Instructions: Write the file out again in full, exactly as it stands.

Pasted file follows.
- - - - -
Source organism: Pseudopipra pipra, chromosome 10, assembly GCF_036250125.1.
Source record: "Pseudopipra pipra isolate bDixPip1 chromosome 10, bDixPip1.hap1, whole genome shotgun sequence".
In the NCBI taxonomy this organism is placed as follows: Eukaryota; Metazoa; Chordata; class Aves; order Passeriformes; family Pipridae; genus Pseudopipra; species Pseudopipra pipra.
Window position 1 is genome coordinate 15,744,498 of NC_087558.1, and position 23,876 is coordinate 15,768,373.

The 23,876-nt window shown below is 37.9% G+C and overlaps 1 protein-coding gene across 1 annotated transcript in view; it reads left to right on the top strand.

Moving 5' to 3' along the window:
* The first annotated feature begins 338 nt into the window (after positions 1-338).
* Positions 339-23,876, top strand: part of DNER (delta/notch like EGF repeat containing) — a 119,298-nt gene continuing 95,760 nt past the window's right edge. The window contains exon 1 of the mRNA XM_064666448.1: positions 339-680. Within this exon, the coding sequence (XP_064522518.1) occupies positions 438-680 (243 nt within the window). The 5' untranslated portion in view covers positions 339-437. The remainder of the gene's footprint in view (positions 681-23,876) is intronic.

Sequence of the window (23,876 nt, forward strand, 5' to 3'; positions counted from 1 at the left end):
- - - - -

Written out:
Source organism: Pseudopipra pipra, chromosome 10, assembly GCF_036250125.1.
Source record: "Pseudopipra pipra isolate bDixPip1 chromosome 10, bDixPip1.hap1, whole genome shotgun sequence".
In the NCBI taxonomy this organism is placed as follows: Eukaryota; Metazoa; Chordata; class Aves; order Passeriformes; family Pipridae; genus Pseudopipra; species Pseudopipra pipra.
Window position 1 is genome coordinate 15,744,498 of NC_087558.1, and position 23,876 is coordinate 15,768,373.

The 23,876-nt window shown below is 37.9% G+C and overlaps 1 protein-coding gene across 1 annotated transcript in view; it reads left to right on the top strand.

Moving 5' to 3' along the window:
* The first annotated feature begins 338 nt into the window (after positions 1-338).
* Positions 339-23,876, top strand: part of DNER (delta/notch like EGF repeat containing) — a 119,298-nt gene continuing 95,760 nt past the window's right edge. The window contains exon 1 of the mRNA XM_064666448.1: positions 339-680. Within this exon, the coding sequence (XP_064522518.1) occupies positions 438-680 (243 nt within the window). The 5' untranslated portion in view covers positions 339-437. The remainder of the gene's footprint in view (positions 681-23,876) is intronic.

Sequence of the window (23,876 nt, forward strand, 5' to 3'; positions counted from 1 at the left end):